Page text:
spacer
Australian Government Solicitor

 

    View the AGS Twitter account    Visit the AGS YouTube channel     Visit the AGS LinkedIn page
Express law  

Follow us on Twitter


Express law

13 April 2010

The new Australian Consumer Law

Legislation implementing a new Australian Consumer Law (ACL) to deal with unfair contract terms and introduce a civil penalties regime for contraventions of consumer law provisions was passed by both houses of Parliament on 17 March 2010.

The legislation implementing the new law—the Trade Practices Amendment (Australian Consumer Law) Bill 2009—awaits Royal Assent but is expected to be in force by 1 July 2010.

A second Australian Consumer Law Bill—the Trade Practices Amendment (Australian Consumer Law) Bill (No. 2) 2010—was introduced into Parliament on the same day. The second Bill will implement the framework of the Australian Consumer Law and amend the Trade Practices Act 1974 and the Australian Securities and Investments Commission Act 2001. The second bill will commence on 1 January 2011. The States are required to implement the Australian Consumer Law by the end of 2010.

The second Bill proposes to change the name of the Trade Practices Act to the Competition and Consumer Act 2010.

Key developments

A national consumer law

The ACL will provide a national consumer law drawing on the consumer provisions of the Trade Practices Act and the preferred elements of State and Territory laws.

To implement the new ACL, the first Bill will insert a new Part XI, called ‘The Australian Consumer Law’, into the current Trade Practices Act.

Greater powers for ACCC and ASIC

Along with the new civil pecuniary penalties regime, the ACL will introduce greater powers for the ACCC and ASIC, consumer redress options, new safety standards provisions, and further enforcement tools such as infringement notices, disqualification orders and public warning powers.

New provisions relating to unfair contract terms

A key set of provisions of the new law relate to unfair contract terms. These provisions will commence on 1 July 2010.

Part 2-3 of the new law will provide that a term of a consumer contract will be void if it is:

  • unfair, and
  • the contract is a standard form contract.

However, if the contract is capable of operating without the unfair term, the contract continues to bind the parties.

‘Unfair’ consumer contracts

What is a consumer contract?

A consumer contract is a contract for:

  • a supply of goods or services, or
  • a sale or grant of an interest in land

to an individual whose acquisition of the goods, services or interest is wholly or predominantly for personal, domestic or household use or consumption.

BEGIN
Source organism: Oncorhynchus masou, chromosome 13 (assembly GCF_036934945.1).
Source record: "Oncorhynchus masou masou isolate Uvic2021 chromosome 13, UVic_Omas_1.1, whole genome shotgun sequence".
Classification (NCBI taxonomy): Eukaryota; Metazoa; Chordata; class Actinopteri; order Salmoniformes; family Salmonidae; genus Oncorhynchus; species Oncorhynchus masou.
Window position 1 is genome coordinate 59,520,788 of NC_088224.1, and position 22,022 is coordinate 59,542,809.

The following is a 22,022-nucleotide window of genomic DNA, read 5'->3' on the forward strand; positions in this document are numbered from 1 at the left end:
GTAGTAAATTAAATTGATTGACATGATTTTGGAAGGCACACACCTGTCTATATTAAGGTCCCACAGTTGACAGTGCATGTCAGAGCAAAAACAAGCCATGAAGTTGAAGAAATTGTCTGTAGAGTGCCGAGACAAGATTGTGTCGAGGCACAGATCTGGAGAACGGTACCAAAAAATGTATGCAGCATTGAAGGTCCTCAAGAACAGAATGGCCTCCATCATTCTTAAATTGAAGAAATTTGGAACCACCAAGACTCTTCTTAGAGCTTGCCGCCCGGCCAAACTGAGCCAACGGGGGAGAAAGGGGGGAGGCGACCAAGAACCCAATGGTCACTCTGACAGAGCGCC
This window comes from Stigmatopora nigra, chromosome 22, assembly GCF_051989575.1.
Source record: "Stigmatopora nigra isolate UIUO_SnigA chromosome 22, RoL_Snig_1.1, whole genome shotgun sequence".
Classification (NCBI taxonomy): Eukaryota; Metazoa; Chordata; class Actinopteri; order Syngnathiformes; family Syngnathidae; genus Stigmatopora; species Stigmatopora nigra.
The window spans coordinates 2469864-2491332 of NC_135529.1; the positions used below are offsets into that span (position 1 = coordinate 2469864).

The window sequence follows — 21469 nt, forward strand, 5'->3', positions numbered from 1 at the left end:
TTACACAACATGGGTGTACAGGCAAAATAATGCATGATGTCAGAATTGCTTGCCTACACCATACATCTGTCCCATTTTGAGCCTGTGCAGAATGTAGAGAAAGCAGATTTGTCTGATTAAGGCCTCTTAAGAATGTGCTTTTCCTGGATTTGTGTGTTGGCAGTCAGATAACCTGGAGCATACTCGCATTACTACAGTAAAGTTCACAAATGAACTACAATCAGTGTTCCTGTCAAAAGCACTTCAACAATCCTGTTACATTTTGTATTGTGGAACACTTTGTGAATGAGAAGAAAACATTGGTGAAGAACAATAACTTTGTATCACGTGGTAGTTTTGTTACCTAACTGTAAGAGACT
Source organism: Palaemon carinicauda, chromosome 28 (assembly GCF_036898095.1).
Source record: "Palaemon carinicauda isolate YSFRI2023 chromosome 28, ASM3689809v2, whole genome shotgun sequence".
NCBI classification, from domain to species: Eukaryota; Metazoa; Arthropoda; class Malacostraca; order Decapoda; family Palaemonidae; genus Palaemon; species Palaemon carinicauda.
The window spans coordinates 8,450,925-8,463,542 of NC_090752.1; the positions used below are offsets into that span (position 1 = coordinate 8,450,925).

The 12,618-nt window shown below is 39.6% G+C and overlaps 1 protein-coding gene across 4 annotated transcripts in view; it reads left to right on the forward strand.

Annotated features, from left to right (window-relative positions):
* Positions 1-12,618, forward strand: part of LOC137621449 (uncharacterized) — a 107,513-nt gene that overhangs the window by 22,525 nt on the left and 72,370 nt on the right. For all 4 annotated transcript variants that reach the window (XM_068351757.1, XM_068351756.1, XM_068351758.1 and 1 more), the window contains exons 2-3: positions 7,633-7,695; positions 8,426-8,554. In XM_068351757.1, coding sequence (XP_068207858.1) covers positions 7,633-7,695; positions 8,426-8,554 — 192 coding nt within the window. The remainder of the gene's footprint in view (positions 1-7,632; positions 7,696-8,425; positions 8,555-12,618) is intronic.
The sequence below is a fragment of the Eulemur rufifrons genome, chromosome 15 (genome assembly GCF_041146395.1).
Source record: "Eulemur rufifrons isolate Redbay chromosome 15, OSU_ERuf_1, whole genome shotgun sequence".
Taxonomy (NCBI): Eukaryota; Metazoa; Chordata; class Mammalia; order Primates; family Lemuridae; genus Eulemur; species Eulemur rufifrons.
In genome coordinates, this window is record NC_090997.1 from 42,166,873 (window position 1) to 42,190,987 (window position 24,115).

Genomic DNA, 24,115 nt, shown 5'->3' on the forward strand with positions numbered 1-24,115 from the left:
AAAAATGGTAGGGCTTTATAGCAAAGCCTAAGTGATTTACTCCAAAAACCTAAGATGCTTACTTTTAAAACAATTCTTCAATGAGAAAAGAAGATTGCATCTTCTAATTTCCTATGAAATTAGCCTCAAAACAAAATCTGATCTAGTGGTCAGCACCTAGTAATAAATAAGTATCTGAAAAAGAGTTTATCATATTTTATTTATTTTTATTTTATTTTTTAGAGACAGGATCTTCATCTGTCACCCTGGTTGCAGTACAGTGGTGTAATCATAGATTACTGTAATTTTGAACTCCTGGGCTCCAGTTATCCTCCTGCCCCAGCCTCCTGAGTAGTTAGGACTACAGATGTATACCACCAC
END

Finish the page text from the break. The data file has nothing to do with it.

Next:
What is an ‘unfair’ consumer contract?

Under the ACL, a term in a consumer contract will be unfair if:

  • it would cause a significant imbalance in the parties' rights and obligations arising under the contract
  • it is not reasonably necessary in order to protect the legitimate interests of the party who would be advantaged by the term
  • it would cause detriment (whether financial or otherwise) to a party if it were to be relied on or applied.

New civil pecuniary penalties

The ACL will provide for civil penalties to a maximum of $1.1 million for corporations and $220,000 for individuals for contraventions of various provisions.

In addition to the current criminal penalties, the new civil penalties regime signals a wider suite of possible ramifications for breaches of the Trade Practices Act.

How will the new consumer law affect Commonwealth agencies?

Commonwealth agencies that are carrying on a business for the purposes of s 2A of the Trade Practices Act should consider reviewing their standard form terms and conditions if they enter into consumer contracts with individuals for 'personal, domestic or household use or consumption’.

AGS is well positioned to advise you on the application of the ACL, and would be happy to assist you with review of your standard form contracts.

For further information please contact:

David Ablett
Senior Executive Lawyer (Melbourne)
T 03 9242 1247 F 03 9242 1496
david.ablett@ags.gov.au

Astrid Haban-Beer
Lawyer (Melbourne)
T 03 9242 1304 F 03 9242 1496
astrid.haban-beer@ags.gov.au

Matthew Blunn
Senior Executive Lawyer (Canberra)
T 02 6253 7424 F 02 6253 7384
matthew.blunn@ags.gov.au

Matthew Garey
Senior Executive Lawyer (Sydney)
T 02 9581 7625 F 02 9581 7413
matthew.garey@ags.gov.au

Glenn Owbridge
Deputy General Counsel Commercial (Brisbane)
T 07 3360 5654 F 07 3360 5795
glenn.owbridge@ags.gov.au

Kate Sullivan
Senior Lawyer (Adelaide)
T 08 8205 4534 F 08 8205 4499
kate.sullivan@ags.gov.au

Jonathan Jacobson
Senior Lawyer (Perth)
T 08 9268 1135 F 08 9268 1772
jonathan.jacobson@ags.gov.au

Important: The material in Express law is provided to clients as an early, interim view for general information only, and further analysis on the matter may be prepared by AGS. The material should not be relied upon for the purpose of a particular matter. Please contact AGS before any action or decision is taken on the basis of any of the material in this message.